Unfortunately, for many people inherent characteristics play a vital role in securing jobs. Despite attempts by companies to reduce biases derived from innate characteristics, many studies have documented the impacts of gender, height, or ethnicity in determining success. In Magnet we have delved into it throughout several articles: here, here or here.
Now, various investigations have begun to explore other sources of prejudice, in particular, our last names. Do your initials affect our future opportunities?
The study. In a study published in 2017, two researchers at the University of Colorado set out to determine the impact surnames had on a variety of outcomes, including the likelihood of graduating from college and the prestige of early jobs. Analyzing a sample of 3,281 Wisconsin men surveyed between 1957 and 2011, they assigned ranges to individuals based on last names, with an individual whose last name begins with ‘A’ receives a rank of one, and an individual whose last name begins with ‘Z’ received a rank of 26.
They concluded that the “alphabetical rank of the initial of the last name has significant and negative effects on results in high school, educational level and first experiences in the labor market.” In other words, people with last names beginning with letters lower in the alphabet were much less likely to attend college and were often offered less prestigious job opportunities, a phenomenon they consider “literacy.”
Why? While the study authors do not offer an explicit reason for literacy, they state that many of the early job opportunities are filled through individuals or institutions that automatically rank their candidates alphabetically, so people with surnames of higher rank they are offered fewer opportunities. Furthermore, they hypothesize that many of the discrepancies arise from schools using alphabetical lists.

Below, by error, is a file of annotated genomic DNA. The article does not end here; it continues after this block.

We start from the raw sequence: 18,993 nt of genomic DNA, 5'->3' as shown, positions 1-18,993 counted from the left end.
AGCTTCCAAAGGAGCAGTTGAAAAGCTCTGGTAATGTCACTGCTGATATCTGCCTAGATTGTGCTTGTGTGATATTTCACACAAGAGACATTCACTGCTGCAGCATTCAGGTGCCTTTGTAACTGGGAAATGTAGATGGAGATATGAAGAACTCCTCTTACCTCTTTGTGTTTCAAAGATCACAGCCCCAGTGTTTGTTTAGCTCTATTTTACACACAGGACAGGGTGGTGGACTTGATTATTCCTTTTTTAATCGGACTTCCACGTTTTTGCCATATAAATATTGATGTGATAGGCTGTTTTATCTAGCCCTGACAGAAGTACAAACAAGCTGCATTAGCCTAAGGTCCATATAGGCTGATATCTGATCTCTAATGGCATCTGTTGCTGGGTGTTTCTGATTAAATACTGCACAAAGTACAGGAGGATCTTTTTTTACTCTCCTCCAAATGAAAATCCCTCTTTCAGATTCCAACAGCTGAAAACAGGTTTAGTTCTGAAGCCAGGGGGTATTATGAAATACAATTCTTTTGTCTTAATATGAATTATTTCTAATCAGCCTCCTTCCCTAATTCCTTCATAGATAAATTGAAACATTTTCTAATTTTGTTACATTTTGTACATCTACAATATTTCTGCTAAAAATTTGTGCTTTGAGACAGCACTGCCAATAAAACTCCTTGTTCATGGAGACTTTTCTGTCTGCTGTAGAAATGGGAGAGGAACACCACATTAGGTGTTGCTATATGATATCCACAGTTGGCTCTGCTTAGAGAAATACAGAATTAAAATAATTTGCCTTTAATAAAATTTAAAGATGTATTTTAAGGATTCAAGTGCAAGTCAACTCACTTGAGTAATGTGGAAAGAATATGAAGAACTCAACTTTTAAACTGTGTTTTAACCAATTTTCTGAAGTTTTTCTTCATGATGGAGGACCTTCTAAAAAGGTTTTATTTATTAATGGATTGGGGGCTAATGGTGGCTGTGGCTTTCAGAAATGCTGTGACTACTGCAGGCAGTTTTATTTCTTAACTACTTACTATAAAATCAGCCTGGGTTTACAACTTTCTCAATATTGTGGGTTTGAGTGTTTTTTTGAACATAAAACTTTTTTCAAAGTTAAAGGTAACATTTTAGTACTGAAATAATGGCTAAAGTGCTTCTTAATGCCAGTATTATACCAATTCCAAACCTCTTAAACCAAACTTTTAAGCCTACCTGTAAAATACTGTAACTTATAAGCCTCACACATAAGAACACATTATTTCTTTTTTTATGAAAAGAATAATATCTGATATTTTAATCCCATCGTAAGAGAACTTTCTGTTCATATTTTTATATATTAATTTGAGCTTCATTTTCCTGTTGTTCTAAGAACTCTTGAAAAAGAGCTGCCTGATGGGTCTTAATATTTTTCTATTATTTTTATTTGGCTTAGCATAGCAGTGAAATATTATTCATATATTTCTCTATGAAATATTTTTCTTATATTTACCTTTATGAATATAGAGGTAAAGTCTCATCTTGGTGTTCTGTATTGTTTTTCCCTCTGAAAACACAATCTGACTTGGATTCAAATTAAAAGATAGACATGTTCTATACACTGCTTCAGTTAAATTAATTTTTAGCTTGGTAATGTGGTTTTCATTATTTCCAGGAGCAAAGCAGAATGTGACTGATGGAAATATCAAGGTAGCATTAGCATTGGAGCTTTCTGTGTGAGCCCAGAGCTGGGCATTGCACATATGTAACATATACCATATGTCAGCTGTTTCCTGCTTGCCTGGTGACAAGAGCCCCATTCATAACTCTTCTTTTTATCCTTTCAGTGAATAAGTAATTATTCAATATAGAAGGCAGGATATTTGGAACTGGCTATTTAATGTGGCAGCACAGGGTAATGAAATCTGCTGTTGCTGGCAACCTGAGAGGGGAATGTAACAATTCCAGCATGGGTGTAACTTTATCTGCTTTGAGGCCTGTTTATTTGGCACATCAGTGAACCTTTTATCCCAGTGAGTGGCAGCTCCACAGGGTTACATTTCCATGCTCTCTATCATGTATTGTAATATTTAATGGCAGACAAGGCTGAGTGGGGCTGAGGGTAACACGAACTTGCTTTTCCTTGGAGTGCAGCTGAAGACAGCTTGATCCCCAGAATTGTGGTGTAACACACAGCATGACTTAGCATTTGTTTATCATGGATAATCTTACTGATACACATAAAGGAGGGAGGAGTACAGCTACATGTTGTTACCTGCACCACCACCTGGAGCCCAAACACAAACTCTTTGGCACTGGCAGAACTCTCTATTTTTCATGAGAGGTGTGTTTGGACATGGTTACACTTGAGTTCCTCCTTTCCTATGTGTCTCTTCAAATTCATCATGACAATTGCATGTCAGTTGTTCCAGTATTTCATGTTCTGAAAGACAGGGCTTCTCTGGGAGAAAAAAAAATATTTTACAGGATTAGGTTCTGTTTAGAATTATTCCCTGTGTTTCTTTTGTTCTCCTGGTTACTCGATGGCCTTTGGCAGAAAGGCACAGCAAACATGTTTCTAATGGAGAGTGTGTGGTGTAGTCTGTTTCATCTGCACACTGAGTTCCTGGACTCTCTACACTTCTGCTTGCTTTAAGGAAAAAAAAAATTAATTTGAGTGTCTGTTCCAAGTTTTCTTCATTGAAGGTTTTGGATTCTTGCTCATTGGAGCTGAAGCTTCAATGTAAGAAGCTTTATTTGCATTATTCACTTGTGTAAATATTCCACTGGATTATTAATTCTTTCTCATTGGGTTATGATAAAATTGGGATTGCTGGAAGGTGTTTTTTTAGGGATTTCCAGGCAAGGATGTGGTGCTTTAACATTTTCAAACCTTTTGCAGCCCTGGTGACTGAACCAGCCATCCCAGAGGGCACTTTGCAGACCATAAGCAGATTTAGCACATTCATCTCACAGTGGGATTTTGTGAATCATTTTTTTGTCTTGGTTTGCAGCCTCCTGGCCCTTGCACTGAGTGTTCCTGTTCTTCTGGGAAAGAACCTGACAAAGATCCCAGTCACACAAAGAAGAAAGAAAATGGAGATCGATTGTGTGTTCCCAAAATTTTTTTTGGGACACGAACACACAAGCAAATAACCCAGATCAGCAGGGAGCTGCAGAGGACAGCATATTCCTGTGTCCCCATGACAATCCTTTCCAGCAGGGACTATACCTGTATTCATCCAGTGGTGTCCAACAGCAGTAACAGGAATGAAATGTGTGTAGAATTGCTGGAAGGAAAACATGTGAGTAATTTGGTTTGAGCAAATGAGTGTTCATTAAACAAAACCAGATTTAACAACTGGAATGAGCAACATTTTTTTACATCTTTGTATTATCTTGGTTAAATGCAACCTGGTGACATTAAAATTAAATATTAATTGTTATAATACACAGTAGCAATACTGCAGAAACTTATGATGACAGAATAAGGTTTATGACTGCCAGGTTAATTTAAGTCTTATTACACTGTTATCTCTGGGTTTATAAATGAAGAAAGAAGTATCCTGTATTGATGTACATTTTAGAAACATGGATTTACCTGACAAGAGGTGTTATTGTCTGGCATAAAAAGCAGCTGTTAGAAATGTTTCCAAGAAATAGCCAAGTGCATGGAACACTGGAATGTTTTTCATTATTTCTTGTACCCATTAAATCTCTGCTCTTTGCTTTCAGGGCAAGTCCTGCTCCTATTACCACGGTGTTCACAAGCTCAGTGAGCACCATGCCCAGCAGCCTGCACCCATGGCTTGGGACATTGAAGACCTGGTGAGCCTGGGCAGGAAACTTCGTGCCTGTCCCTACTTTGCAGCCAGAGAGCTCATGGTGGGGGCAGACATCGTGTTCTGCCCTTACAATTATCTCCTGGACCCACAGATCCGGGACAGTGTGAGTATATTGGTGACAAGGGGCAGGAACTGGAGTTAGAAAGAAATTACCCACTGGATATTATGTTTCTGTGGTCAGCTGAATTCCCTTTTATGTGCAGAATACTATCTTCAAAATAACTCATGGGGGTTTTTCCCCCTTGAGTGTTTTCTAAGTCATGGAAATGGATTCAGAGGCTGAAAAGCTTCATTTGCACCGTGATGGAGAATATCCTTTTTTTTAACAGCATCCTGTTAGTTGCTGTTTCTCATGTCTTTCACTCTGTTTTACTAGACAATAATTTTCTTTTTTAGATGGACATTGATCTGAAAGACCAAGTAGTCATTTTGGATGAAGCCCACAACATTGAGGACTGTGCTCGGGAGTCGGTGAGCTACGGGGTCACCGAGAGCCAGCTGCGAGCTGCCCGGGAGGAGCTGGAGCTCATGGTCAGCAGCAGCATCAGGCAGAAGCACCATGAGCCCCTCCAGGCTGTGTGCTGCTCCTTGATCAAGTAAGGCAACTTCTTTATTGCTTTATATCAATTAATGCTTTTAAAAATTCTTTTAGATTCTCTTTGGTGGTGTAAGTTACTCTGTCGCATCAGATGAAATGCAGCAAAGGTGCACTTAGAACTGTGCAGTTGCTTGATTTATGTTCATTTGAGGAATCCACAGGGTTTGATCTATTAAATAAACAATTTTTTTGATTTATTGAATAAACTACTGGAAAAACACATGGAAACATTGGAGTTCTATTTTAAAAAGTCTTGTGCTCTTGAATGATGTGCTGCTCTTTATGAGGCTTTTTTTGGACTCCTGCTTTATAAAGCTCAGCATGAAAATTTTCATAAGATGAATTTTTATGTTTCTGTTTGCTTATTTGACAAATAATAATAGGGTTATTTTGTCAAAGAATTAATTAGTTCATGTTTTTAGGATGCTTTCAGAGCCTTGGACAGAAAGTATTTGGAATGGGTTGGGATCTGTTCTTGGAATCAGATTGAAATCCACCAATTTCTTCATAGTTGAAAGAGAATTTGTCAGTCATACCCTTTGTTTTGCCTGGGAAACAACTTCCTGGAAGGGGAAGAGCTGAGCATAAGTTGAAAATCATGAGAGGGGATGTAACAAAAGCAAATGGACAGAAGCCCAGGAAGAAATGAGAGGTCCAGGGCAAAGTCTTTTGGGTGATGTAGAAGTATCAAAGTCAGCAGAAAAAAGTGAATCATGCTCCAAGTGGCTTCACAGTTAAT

“Our best guess is that the experience of being at the end… You can’t wait to be called, and if so, you are shocked and unprepared. The accumulation of these types of experiences throughout childhood can have some kind of conditioning effect on how an adult behaves ”, they affirmed. However, all is not lost for people with higher-ranking surnames.
Discrimination. While the Alvarezes and the Castles of the world received thunderous applause at the graduation ceremony, we, the inhabitants of the last 26, were relegated to weary applause for our diplomas, due to an arbitrary order of linguistic symbols established by a group of Romans of the first century. Breaking up against this kind of alphabetical hierarchy may seem like superficial and out of place teenage angst, but it turns out there is a decent amount of research showing that this is not a trivial topic.
The best colleges are less likely to accept you. A 2010 study in the journal Economics of Education Review examined the relationship between the alphabetical position of a student’s name and the student’s odds of being admitted to a competitive school. The study found that the earlier your name is in the alphabet, the more likely you are to be admitted, probably because the applications are arranged alphabetically.
Do you want to be a teacher? Worst race. A 2006 Stanford-CalTech study found that faculty members “with previous last initials are significantly more likely to receive tenure in the top 10 economics departments.” One possible reason? In economics and political science, the convention is that article and paper co-authors are listed in alphabetical order. Keep that in mind the next time you put names in that group project.
Do you want to be a politician? Fewer voters. The effect is also transferred to the political realm. A magazine study Public Opinion Quarterly found that the order of names has the effect of “always favoring the candidates listed first” by about 2.5%, and many ballots are arranged alphabetically. So good luck trying to run for office so you can repair this broken card system.
In a 2007 survey, the Telegraph newspaper suggested that readers whose last names began with letters at the beginning of the alphabet rated themselves significantly more successful than those with last names at the end of the alphabet. So don’t blame your parents for giving you that name; blame your ancestors for adopting that last name in the first place. And the next time society tells you to line up alphabetically, fight the power by promoting alphabetical anarchy.